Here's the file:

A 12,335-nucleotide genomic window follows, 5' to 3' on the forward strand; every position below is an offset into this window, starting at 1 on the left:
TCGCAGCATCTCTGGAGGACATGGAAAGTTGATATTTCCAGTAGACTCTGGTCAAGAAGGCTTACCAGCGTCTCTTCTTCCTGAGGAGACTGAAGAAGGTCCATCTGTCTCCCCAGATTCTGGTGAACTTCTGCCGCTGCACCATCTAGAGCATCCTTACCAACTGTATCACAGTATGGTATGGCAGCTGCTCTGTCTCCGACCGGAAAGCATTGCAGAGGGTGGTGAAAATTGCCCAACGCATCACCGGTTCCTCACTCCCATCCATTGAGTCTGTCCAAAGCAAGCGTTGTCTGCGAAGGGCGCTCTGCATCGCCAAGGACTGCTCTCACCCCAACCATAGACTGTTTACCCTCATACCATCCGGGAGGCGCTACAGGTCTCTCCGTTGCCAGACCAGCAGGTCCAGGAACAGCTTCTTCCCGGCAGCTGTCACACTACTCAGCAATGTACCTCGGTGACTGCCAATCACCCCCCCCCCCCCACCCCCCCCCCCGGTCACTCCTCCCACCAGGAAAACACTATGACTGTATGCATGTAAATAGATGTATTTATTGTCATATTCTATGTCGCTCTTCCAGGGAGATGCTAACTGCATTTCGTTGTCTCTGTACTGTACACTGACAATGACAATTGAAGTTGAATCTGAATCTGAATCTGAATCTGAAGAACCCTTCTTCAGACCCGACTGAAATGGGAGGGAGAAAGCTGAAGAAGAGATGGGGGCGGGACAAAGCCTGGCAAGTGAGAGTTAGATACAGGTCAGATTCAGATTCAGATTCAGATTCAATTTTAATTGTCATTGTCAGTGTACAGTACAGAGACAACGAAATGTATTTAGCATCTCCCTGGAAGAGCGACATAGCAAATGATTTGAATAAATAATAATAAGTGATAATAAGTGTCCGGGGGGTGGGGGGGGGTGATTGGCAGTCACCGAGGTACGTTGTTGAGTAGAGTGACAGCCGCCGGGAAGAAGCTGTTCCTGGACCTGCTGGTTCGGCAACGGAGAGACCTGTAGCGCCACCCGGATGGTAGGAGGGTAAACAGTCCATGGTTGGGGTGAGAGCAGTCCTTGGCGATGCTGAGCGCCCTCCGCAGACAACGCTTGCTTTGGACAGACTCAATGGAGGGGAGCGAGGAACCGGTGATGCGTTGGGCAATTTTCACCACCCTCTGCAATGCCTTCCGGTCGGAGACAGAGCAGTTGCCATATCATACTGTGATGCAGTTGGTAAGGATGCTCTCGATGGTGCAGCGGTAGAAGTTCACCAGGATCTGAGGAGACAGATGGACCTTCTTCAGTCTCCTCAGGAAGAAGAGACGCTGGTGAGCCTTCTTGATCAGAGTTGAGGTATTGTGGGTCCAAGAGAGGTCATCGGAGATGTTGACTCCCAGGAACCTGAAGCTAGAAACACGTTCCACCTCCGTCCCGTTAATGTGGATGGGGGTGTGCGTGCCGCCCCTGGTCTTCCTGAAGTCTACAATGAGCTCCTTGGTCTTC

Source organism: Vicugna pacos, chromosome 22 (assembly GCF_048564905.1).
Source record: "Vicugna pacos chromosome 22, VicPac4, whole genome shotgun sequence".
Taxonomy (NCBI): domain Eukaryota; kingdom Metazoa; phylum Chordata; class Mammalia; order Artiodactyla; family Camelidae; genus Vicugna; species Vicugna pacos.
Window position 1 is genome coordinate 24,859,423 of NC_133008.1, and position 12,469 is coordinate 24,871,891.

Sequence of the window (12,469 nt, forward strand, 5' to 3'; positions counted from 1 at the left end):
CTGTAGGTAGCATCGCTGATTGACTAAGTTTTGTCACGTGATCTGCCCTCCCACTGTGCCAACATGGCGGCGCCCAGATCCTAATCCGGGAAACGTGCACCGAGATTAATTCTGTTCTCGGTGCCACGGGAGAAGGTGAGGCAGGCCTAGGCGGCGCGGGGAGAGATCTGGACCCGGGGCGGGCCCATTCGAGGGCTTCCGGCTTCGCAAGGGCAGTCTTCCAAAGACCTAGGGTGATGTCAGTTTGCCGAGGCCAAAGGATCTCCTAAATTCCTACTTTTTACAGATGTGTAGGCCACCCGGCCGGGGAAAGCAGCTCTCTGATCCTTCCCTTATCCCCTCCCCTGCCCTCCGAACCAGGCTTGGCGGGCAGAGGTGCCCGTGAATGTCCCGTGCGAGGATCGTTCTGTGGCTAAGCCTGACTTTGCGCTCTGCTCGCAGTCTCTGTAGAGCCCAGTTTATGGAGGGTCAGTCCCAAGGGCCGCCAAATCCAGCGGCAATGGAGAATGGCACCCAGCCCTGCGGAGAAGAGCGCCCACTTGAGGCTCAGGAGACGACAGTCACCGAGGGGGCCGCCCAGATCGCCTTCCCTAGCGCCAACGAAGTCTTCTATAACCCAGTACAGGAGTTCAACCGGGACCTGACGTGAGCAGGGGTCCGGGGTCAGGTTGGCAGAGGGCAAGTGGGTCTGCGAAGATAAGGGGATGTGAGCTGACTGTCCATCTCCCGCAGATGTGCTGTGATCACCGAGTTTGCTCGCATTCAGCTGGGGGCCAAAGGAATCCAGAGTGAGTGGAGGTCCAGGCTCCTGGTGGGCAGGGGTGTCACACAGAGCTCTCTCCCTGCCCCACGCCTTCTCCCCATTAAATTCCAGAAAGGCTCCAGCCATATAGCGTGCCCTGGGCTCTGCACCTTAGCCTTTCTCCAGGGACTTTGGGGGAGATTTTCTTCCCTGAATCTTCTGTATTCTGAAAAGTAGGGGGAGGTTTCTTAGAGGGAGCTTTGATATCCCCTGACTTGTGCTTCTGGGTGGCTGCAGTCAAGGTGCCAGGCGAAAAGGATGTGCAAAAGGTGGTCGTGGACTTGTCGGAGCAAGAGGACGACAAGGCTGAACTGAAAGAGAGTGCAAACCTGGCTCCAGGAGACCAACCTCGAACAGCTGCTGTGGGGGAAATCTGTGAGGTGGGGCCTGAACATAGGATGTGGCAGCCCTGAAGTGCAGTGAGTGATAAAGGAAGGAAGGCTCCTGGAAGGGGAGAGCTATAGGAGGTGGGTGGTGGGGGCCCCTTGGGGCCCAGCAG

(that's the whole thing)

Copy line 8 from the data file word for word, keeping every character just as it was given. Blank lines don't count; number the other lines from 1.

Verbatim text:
CTGTAGGTAGCATCGCTGATTGACTAAGTTTTGTCACGTGATCTGCCCTCCCACTGTGCCAACATGGCGGCGCCCAGATCCTAATCCGGGAAACGTGCACCGAGATTAATTCTGTTCTCGGTGCCACGGGAGAAGGTGAGGCAGGCCTAGGCGGCGCGGGGAGAGATCTGGACCCGGGGCGGGCCCATTCGAGGGCTTCCGGCTTCGCAAGGGCAGTCTTCCAAAGACCTAGGGTGATGTCAGTTTGCCGAGGCCAAAGGATCTCCTAAATTCCTACTTTTTACAGATGTGTAGGCCACCCGGCCGGGGAAAGCAGCTCTCTGATCCTTCCCTTATCCCCTCCCCTGCCCTCCGAACCAGGCTTGGCGGGCAGAGGTGCCCGTGAATGTCCCGTGCGAGGATCGTTCTGTGGCTAAGCCTGACTTTGCGCTCTGCTCGCAGTCTCTGTAGAGCCCAGTTTATGGAGGGTCAGTCCCAAGGGCCGCCAAATCCAGCGGCAATGGAGAATGGCACCCAGCCCTGCGGAGAAGAGCGCCCACTTGAGGCTCAGGAGACGACAGTCACCGAGGGGGCCGCCCAGATCGCCTTCCCTAGCGCCAACGAAGTCTTCTATAACCCAGTACAGGAGTTCAACCGGGACCTGACGTGAGCAGGGGTCCGGGGTCAGGTTGGCAGAGGGCAAGTGGGTCTGCGAAGATAAGGGGATGTGAGCTGACTGTCCATCTCCCGCAGATGTGCTGTGATCACCGAGTTTGCTCGCATTCAGCTGGGGGCCAAAGGAATCCAGAGTGAGTGGAGGTCCAGGCTCCTGGTGGGCAGGGGTGTCACACAGAGCTCTCTCCCTGCCCCACGCCTTCTCCCCATTAAATTCCAGAAAGGCTCCAGCCATATAGCGTGCCCTGGGCTCTGCACCTTAGCCTTTCTCCAGGGACTTTGGGGGAGATTTTCTTCCCTGAATCTTCTGTATTCTGAAAAGTAGGGGGAGGTTTCTTAGAGGGAGCTTTGATATCCCCTGACTTGTGCTTCTGGGTGGCTGCAGTCAAGGTGCCAGGCGAAAAGGATGTGCAAAAGGTGGTCGTGGACTTGTCGGAGCAAGAGGACGACAAGGCTGAACTGAAAGAGAGTGCAAACCTGGCTCCAGGAGACCAACCTCGAACAGCTGCTGTGGGGGAAATCTGTGAGGTGGGGCCTGAACATAGGATGTGGCAGCCCTGAAGTGCAGTGAGTGATAAAGGAAGGAAGGCTCCTGGAAGGGGAGAGCTATAGGAGGTGGGTGGTGGGGGCCCCTTGGGGCCCAGCAG